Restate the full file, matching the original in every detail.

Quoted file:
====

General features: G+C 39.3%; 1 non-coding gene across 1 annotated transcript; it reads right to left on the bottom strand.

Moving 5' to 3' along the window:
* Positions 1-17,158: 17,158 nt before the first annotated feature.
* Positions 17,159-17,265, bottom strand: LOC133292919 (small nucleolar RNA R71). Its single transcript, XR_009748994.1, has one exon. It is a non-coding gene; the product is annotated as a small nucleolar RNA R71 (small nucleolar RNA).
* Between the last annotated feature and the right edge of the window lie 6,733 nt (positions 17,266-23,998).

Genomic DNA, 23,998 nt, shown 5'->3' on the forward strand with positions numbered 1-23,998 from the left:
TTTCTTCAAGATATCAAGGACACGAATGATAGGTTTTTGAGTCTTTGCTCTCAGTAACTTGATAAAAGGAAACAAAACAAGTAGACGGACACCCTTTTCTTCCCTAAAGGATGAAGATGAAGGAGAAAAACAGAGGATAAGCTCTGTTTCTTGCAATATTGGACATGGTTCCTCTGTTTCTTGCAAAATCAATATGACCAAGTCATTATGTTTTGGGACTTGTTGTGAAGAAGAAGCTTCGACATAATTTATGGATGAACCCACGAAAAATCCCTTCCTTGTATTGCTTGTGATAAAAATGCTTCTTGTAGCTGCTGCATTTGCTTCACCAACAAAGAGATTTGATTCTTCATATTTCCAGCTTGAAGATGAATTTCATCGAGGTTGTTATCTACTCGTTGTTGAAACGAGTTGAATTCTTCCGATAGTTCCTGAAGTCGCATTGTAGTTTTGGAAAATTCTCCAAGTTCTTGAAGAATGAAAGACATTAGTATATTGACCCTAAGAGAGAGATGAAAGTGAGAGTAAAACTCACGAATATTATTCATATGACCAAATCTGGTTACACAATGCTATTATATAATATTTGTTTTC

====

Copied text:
General features: G+C 39.3%; 1 non-coding gene across 1 annotated transcript; it reads right to left on the bottom strand.

Moving 5' to 3' along the window:
* Positions 1-17,158: 17,158 nt before the first annotated feature.
* Positions 17,159-17,265, bottom strand: LOC133292919 (small nucleolar RNA R71). Its single transcript, XR_009748994.1, has one exon. It is a non-coding gene; the product is annotated as a small nucleolar RNA R71 (small nucleolar RNA).
* Between the last annotated feature and the right edge of the window lie 6,733 nt (positions 17,266-23,998).

Genomic DNA, 23,998 nt, shown 5'->3' on the forward strand with positions numbered 1-23,998 from the left:
TTTCTTCAAGATATCAAGGACACGAATGATAGGTTTTTGAGTCTTTGCTCTCAGTAACTTGATAAAAGGAAACAAAACAAGTAGACGGACACCCTTTTCTTCCCTAAAGGATGAAGATGAAGGAGAAAAACAGAGGATAAGCTCTGTTTCTTGCAATATTGGACATGGTTCCTCTGTTTCTTGCAAAATCAATATGACCAAGTCATTATGTTTTGGGACTTGTTGTGAAGAAGAAGCTTCGACATAATTTATGGATGAACCCACGAAAAATCCCTTCCTTGTATTGCTTGTGATAAAAATGCTTCTTGTAGCTGCTGCATTTGCTTCACCAACAAAGAGATTTGATTCTTCATATTTCCAGCTTGAAGATGAATTTCATCGAGGTTGTTATCTACTCGTTGTTGAAACGAGTTGAATTCTTCCGATAGTTCCTGAAGTCGCATTGTAGTTTTGGAAAATTCTCCAAGTTCTTGAAGAATGAAAGACATTAGTATATTGACCCTAAGAGAGAGATGAAAGTGAGAGTAAAACTCACGAATATTATTCATATGACCAAATCTGGTTACACAATGCTATTATATAATATTTGTTTTC